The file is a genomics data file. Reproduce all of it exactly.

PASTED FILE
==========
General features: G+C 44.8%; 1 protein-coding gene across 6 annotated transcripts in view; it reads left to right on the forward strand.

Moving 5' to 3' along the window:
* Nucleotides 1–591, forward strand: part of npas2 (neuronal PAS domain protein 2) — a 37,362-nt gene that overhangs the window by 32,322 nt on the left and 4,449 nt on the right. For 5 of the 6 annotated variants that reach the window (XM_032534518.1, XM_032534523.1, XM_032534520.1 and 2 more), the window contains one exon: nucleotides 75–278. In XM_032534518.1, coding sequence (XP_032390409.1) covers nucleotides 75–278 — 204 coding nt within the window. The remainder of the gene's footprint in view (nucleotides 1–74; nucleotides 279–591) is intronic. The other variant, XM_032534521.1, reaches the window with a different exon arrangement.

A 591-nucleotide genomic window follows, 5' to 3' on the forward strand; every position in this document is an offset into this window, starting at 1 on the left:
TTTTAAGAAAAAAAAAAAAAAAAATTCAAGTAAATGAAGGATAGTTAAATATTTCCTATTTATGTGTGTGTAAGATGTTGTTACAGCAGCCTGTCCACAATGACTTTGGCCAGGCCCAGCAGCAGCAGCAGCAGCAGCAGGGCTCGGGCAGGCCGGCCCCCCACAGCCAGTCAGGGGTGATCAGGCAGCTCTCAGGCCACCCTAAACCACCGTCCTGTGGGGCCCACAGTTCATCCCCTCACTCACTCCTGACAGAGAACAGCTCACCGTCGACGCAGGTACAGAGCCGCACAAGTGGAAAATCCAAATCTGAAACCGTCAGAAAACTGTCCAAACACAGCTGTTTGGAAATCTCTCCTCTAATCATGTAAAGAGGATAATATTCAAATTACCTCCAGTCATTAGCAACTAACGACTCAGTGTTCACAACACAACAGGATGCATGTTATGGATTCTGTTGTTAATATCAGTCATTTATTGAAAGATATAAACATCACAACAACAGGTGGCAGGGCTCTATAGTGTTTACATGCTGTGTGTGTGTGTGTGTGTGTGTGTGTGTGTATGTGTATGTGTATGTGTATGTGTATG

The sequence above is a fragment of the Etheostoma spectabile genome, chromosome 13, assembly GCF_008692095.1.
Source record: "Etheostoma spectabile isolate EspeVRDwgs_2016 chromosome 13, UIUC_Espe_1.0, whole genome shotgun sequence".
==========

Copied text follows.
General features: G+C 44.8%; 1 protein-coding gene across 6 annotated transcripts in view; it reads left to right on the forward strand.

Moving 5' to 3' along the window:
* Nucleotides 1–591, forward strand: part of npas2 (neuronal PAS domain protein 2) — a 37,362-nt gene that overhangs the window by 32,322 nt on the left and 4,449 nt on the right. For 5 of the 6 annotated variants that reach the window (XM_032534518.1, XM_032534523.1, XM_032534520.1 and 2 more), the window contains one exon: nucleotides 75–278. In XM_032534518.1, coding sequence (XP_032390409.1) covers nucleotides 75–278 — 204 coding nt within the window. The remainder of the gene's footprint in view (nucleotides 1–74; nucleotides 279–591) is intronic. The other variant, XM_032534521.1, reaches the window with a different exon arrangement.

A 591-nucleotide genomic window follows, 5' to 3' on the forward strand; every position in this document is an offset into this window, starting at 1 on the left:
TTTTAAGAAAAAAAAAAAAAAAAATTCAAGTAAATGAAGGATAGTTAAATATTTCCTATTTATGTGTGTGTAAGATGTTGTTACAGCAGCCTGTCCACAATGACTTTGGCCAGGCCCAGCAGCAGCAGCAGCAGCAGCAGGGCTCGGGCAGGCCGGCCCCCCACAGCCAGTCAGGGGTGATCAGGCAGCTCTCAGGCCACCCTAAACCACCGTCCTGTGGGGCCCACAGTTCATCCCCTCACTCACTCCTGACAGAGAACAGCTCACCGTCGACGCAGGTACAGAGCCGCACAAGTGGAAAATCCAAATCTGAAACCGTCAGAAAACTGTCCAAACACAGCTGTTTGGAAATCTCTCCTCTAATCATGTAAAGAGGATAATATTCAAATTACCTCCAGTCATTAGCAACTAACGACTCAGTGTTCACAACACAACAGGATGCATGTTATGGATTCTGTTGTTAATATCAGTCATTTATTGAAAGATATAAACATCACAACAACAGGTGGCAGGGCTCTATAGTGTTTACATGCTGTGTGTGTGTGTGTGTGTGTGTGTGTGTGTATGTGTATGTGTATGTGTATGTGTATG

The sequence above is a fragment of the Etheostoma spectabile genome, chromosome 13, assembly GCF_008692095.1.
Source record: "Etheostoma spectabile isolate EspeVRDwgs_2016 chromosome 13, UIUC_Espe_1.0, whole genome shotgun sequence".